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One of the biggest stories of last week was Electronic Arts purchasing Respawn Entertainment. The news shot through the gaming industry like an electric shock wave, and it left many gamers asking "Why?". Well, Respawn spoke about why the head honchos decided to sell the company to EA.
We see the need for bigger resources to make bigger games that are at the right level of competitiveness. EA has great knowledge for live services stuff that we are looking at and the game industry is transitioning to that. We can learn a lot from.
In the FAQ on the Respawn website, Zampella had noted that the choice to join under the EA publishing label wasn't because the company was running out of money. Many had suspected that after Titanfall 2 got off to such a rough start that Respawn was about ready to call it quits and would need to be purchased to stay afloat. However, the FAQ squashed those rumors by saying that things were fine.
As noted in the quote above, Zampella is acknowledging that the team at Respawn wanted to make bigger, better games, so it was decided to join up with EA to work on bigger projects.
This move did not go down well with the hardcore gaming community because this buyout comes right on the heels of Electronic Arts just recently shutting down Visceral Games. At the time of the shut down Visceral was working on a Star Wars game under the direction of industry veteran Amy Hennig.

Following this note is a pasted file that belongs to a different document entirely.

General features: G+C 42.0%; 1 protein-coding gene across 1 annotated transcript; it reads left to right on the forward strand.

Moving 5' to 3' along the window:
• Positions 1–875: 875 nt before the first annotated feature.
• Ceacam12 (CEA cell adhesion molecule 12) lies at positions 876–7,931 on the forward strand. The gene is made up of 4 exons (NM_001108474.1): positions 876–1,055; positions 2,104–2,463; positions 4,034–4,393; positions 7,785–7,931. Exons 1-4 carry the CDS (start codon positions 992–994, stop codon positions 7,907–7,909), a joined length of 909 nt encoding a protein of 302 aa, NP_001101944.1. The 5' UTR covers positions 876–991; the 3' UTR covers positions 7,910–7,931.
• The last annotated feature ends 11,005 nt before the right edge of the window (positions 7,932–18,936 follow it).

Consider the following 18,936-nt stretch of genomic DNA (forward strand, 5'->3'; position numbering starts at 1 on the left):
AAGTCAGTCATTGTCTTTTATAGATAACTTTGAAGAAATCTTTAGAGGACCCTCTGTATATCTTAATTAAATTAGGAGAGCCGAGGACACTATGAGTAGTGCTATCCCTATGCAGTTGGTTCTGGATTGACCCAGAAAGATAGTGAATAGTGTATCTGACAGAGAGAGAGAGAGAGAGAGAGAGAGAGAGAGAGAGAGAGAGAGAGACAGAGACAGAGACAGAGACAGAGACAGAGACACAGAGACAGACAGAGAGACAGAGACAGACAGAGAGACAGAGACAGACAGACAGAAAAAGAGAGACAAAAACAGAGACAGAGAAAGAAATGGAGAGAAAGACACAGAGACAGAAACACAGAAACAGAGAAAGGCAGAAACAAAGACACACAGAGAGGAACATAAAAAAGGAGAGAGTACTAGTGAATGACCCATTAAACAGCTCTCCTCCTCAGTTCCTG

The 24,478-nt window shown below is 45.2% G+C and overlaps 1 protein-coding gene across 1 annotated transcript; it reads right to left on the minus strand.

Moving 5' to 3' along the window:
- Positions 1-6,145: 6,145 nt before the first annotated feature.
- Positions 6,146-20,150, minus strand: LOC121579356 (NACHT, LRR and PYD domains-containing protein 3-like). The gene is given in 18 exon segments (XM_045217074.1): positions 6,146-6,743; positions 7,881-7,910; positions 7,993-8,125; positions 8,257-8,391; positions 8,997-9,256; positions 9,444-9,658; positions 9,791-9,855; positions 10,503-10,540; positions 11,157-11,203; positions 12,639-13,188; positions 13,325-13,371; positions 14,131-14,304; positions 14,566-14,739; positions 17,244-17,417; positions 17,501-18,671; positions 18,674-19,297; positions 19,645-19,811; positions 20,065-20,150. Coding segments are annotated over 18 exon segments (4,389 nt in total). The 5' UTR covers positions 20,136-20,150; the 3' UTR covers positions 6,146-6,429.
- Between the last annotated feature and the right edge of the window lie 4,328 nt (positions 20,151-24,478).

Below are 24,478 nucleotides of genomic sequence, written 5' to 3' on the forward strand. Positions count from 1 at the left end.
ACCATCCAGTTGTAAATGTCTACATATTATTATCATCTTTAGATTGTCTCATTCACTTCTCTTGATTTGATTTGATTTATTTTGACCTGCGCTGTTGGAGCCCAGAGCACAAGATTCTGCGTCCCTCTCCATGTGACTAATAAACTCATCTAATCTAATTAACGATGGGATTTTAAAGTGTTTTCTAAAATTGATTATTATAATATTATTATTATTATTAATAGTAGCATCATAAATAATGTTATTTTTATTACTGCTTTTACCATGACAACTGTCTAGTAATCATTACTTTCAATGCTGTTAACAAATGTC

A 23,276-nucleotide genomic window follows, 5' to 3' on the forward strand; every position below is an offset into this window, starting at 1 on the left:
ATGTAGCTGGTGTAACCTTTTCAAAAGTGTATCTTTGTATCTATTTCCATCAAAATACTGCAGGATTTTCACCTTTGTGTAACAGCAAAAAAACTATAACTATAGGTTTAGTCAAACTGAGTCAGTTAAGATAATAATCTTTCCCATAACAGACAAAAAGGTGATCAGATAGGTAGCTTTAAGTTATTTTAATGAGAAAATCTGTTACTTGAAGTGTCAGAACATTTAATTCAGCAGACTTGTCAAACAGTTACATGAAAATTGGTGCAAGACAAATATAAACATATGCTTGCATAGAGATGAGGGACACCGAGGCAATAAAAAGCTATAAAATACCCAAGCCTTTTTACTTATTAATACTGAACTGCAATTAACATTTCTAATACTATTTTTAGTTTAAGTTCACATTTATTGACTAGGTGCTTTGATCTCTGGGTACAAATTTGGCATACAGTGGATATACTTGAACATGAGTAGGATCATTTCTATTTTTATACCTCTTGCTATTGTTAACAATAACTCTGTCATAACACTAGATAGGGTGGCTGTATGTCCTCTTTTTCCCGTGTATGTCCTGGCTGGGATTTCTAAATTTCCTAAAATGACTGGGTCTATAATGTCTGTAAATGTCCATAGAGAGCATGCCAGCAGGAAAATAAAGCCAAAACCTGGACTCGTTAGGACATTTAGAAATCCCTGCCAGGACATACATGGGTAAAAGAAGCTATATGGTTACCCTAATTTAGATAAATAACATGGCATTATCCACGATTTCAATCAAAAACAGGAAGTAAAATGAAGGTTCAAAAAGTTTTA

EA now has Respawn Entertainment working on another third-person Star Wars game under direction from industry vet Jade Raymond. How well it turns out is anyone's guess, but a lot of gamers are looking in on the project with wary eyes.
The big question is: What's to stop Respawn from turning out like Visceral?
For one thing, Respawn is now going to be under the microscope. Despite saying that EA will give the studio access to more resources (and likely DICE's coveted Frostbite game engine tools) there's going to be a lot of pressure to deliver big or end up in the studio graveyard alongside so many other studios that EA bought out.
In addition to the upcoming Star Wars game that Respawn is working on, the company confirmed that it's also working on the Titanfall franchise. Nexon is currently handling the free-to-play, MOFPS version of the game over in China and South Korea, so it's reasonable to assume that Respawn is back working on the threequel in the trilogy of games, Titanfall 3.
The company's second outing was somewhat sabotaged in an attempt by EA to undercut the market value of Activision's Call of Duty: Infinite Warfare by launching Battlefield 1 and Titanfall 2 directly ahead of its release, which actually did work. However, a lot of people were angry that Titanfall 2 was used as a sacrificial lamb to damage the market valuation of Call of Duty. Even still, strong (and positive) word of mouth and a dedicated community along with strong supporting effort from Respawn helped recover Titanfall 2's sales.
Regardless of what happened last year, EA is keeping Respawn busy, with another Oculus VR title in the works alongside the Star Wars game and the new Titanfall. So it seems like EA is making good on the $455 million deal to buy out the studio.